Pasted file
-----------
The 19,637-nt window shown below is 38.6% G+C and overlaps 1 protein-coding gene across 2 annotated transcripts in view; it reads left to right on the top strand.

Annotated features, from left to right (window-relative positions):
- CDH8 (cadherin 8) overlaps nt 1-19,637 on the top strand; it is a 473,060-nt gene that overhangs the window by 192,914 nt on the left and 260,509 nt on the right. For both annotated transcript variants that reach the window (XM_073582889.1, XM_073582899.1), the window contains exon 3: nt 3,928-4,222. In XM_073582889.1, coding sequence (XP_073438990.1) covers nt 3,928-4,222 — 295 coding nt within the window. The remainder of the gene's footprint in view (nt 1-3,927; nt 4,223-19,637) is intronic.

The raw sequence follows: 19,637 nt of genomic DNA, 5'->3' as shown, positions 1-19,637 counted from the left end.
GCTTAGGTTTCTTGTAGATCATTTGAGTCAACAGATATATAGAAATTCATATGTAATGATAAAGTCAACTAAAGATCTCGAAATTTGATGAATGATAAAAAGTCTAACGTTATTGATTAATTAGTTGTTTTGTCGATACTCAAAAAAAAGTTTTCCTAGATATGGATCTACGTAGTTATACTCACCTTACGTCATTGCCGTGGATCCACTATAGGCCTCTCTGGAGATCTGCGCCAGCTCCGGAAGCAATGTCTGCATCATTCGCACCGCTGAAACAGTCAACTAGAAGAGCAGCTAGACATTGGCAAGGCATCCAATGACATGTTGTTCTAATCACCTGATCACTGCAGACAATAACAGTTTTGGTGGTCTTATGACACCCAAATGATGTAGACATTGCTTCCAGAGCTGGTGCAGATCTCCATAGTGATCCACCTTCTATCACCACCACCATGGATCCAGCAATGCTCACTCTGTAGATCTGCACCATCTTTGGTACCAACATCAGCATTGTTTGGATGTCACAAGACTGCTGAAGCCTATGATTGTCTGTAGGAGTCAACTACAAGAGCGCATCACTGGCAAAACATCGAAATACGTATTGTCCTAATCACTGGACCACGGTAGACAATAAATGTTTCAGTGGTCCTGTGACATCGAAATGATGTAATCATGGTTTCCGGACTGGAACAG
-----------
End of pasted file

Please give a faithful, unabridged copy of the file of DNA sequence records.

The 19,637-nt window shown below is 38.6% G+C and overlaps 1 protein-coding gene across 2 annotated transcripts in view; it reads left to right on the top strand.

Annotated features, from left to right (window-relative positions):
- CDH8 (cadherin 8) overlaps nt 1-19,637 on the top strand; it is a 473,060-nt gene that overhangs the window by 192,914 nt on the left and 260,509 nt on the right. For both annotated transcript variants that reach the window (XM_073582889.1, XM_073582899.1), the window contains exon 3: nt 3,928-4,222. In XM_073582889.1, coding sequence (XP_073438990.1) covers nt 3,928-4,222 — 295 coding nt within the window. The remainder of the gene's footprint in view (nt 1-3,927; nt 4,223-19,637) is intronic.

The raw sequence follows: 19,637 nt of genomic DNA, 5'->3' as shown, positions 1-19,637 counted from the left end.
GCTTAGGTTTCTTGTAGATCATTTGAGTCAACAGATATATAGAAATTCATATGTAATGATAAAGTCAACTAAAGATCTCGAAATTTGATGAATGATAAAAAGTCTAACGTTATTGATTAATTAGTTGTTTTGTCGATACTCAAAAAAAAGTTTTCCTAGATATGGATCTACGTAGTTATACTCACCTTACGTCATTGCCGTGGATCCACTATAGGCCTCTCTGGAGATCTGCGCCAGCTCCGGAAGCAATGTCTGCATCATTCGCACCGCTGAAACAGTCAACTAGAAGAGCAGCTAGACATTGGCAAGGCATCCAATGACATGTTGTTCTAATCACCTGATCACTGCAGACAATAACAGTTTTGGTGGTCTTATGACACCCAAATGATGTAGACATTGCTTCCAGAGCTGGTGCAGATCTCCATAGTGATCCACCTTCTATCACCACCACCATGGATCCAGCAATGCTCACTCTGTAGATCTGCACCATCTTTGGTACCAACATCAGCATTGTTTGGATGTCACAAGACTGCTGAAGCCTATGATTGTCTGTAGGAGTCAACTACAAGAGCGCATCACTGGCAAAACATCGAAATACGTATTGTCCTAATCACTGGACCACGGTAGACAATAAATGTTTCAGTGGTCCTGTGACATCGAAATGATGTAATCATGGTTTCCGGACTGGAACAG